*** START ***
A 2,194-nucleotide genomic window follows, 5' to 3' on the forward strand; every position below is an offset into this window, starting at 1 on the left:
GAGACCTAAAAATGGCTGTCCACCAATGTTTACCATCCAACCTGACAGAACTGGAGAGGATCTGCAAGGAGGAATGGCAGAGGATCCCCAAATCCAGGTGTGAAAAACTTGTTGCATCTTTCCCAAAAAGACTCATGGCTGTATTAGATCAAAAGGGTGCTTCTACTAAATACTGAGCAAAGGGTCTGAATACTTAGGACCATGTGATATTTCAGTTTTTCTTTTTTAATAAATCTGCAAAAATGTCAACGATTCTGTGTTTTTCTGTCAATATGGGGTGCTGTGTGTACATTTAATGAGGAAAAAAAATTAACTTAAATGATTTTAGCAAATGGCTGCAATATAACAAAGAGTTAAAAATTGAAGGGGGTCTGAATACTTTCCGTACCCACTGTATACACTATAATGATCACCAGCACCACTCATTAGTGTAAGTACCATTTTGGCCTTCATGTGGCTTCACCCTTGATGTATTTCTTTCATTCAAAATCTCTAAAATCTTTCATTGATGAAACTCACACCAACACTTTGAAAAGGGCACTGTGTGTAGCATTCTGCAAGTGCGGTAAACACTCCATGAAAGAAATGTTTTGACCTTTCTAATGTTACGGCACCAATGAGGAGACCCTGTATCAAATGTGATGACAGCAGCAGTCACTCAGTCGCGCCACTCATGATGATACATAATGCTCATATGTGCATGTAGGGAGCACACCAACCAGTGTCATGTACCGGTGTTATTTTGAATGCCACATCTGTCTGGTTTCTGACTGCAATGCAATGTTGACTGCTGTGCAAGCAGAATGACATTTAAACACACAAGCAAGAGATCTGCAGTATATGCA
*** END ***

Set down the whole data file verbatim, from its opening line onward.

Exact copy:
A 2,194-nucleotide genomic window follows, 5' to 3' on the forward strand; every position below is an offset into this window, starting at 1 on the left:
GAGACCTAAAAATGGCTGTCCACCAATGTTTACCATCCAACCTGACAGAACTGGAGAGGATCTGCAAGGAGGAATGGCAGAGGATCCCCAAATCCAGGTGTGAAAAACTTGTTGCATCTTTCCCAAAAAGACTCATGGCTGTATTAGATCAAAAGGGTGCTTCTACTAAATACTGAGCAAAGGGTCTGAATACTTAGGACCATGTGATATTTCAGTTTTTCTTTTTTAATAAATCTGCAAAAATGTCAACGATTCTGTGTTTTTCTGTCAATATGGGGTGCTGTGTGTACATTTAATGAGGAAAAAAAATTAACTTAAATGATTTTAGCAAATGGCTGCAATATAACAAAGAGTTAAAAATTGAAGGGGGTCTGAATACTTTCCGTACCCACTGTATACACTATAATGATCACCAGCACCACTCATTAGTGTAAGTACCATTTTGGCCTTCATGTGGCTTCACCCTTGATGTATTTCTTTCATTCAAAATCTCTAAAATCTTTCATTGATGAAACTCACACCAACACTTTGAAAAGGGCACTGTGTGTAGCATTCTGCAAGTGCGGTAAACACTCCATGAAAGAAATGTTTTGACCTTTCTAATGTTACGGCACCAATGAGGAGACCCTGTATCAAATGTGATGACAGCAGCAGTCACTCAGTCGCGCCACTCATGATGATACATAATGCTCATATGTGCATGTAGGGAGCACACCAACCAGTGTCATGTACCGGTGTTATTTTGAATGCCACATCTGTCTGGTTTCTGACTGCAATGCAATGTTGACTGCTGTGCAAGCAGAATGACATTTAAACACACAAGCAAGAGATCTGCAGTATATGCA